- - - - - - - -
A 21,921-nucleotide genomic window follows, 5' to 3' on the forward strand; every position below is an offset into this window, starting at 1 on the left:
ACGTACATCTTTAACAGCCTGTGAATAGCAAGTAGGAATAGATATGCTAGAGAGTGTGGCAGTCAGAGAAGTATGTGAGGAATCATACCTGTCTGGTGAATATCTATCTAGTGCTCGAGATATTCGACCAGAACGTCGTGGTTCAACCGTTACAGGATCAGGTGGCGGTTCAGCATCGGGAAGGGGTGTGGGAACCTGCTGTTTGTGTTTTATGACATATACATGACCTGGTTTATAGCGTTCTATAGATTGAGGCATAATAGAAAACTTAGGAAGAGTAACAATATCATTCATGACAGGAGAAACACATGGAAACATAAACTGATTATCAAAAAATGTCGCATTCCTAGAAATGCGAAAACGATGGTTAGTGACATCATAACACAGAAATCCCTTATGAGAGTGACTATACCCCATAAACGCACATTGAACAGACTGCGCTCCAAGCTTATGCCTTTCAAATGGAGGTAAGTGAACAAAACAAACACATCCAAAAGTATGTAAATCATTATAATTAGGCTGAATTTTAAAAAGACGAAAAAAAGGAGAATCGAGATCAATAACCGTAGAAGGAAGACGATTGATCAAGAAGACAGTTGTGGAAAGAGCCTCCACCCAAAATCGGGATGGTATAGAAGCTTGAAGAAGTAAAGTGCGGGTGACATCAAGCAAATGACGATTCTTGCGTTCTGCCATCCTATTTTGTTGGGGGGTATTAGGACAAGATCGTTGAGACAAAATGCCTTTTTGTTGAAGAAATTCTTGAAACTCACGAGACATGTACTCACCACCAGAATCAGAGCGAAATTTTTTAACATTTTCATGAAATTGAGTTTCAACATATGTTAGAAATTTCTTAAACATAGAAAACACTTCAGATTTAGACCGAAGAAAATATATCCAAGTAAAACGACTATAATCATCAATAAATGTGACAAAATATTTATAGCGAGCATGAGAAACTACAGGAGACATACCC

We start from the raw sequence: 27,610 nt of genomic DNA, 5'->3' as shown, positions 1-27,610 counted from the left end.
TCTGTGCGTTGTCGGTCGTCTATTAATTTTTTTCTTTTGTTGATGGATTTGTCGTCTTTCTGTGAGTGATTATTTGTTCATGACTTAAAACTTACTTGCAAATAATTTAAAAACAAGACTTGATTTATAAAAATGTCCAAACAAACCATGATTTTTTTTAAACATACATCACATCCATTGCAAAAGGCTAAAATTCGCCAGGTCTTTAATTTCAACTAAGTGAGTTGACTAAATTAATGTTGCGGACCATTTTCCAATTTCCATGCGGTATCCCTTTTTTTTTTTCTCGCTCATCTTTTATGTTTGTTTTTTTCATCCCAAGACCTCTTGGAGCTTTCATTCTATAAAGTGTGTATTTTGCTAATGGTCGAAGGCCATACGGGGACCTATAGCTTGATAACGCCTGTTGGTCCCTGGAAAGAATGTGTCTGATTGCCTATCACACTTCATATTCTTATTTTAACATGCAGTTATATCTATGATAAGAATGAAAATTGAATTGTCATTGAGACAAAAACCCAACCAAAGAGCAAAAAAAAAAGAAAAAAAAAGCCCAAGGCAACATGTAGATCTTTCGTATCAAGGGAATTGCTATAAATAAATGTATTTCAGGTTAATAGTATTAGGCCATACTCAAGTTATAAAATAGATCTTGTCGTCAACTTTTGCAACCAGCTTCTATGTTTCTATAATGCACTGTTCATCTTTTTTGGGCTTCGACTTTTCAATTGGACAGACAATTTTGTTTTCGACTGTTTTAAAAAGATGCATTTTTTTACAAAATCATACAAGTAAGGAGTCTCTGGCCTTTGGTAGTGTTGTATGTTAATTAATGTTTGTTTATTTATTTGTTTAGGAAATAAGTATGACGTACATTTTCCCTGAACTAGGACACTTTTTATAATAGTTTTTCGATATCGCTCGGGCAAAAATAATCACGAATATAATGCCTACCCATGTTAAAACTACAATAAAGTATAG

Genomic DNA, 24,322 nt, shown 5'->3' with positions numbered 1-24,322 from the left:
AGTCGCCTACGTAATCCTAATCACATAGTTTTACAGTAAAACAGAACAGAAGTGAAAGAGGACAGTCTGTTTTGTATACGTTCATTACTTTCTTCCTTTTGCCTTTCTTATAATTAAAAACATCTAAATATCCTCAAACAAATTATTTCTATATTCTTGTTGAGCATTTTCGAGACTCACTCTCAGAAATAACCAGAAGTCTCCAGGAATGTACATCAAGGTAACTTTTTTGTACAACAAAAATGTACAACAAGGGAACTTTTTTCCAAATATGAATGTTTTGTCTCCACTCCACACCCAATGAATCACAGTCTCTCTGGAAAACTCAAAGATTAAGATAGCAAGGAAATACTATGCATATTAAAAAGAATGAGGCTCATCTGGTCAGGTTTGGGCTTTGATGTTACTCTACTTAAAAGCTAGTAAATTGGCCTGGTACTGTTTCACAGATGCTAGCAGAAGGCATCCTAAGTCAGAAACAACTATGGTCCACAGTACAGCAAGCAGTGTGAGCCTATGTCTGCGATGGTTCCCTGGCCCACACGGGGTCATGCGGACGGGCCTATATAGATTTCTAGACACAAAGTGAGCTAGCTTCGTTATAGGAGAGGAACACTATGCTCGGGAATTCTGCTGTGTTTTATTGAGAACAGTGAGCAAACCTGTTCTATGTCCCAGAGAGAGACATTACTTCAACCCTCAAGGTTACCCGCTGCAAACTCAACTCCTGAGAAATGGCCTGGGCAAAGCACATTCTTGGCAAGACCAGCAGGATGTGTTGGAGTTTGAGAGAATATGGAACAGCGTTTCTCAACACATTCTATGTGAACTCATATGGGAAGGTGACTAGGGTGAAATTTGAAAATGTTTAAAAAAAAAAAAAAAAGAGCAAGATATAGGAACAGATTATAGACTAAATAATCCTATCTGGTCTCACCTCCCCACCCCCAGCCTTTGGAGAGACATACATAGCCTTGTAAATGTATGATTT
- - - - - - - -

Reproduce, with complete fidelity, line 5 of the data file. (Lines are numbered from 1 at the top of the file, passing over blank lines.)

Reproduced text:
Genomic DNA, 24,322 nt, shown 5'->3' with positions numbered 1-24,322 from the left: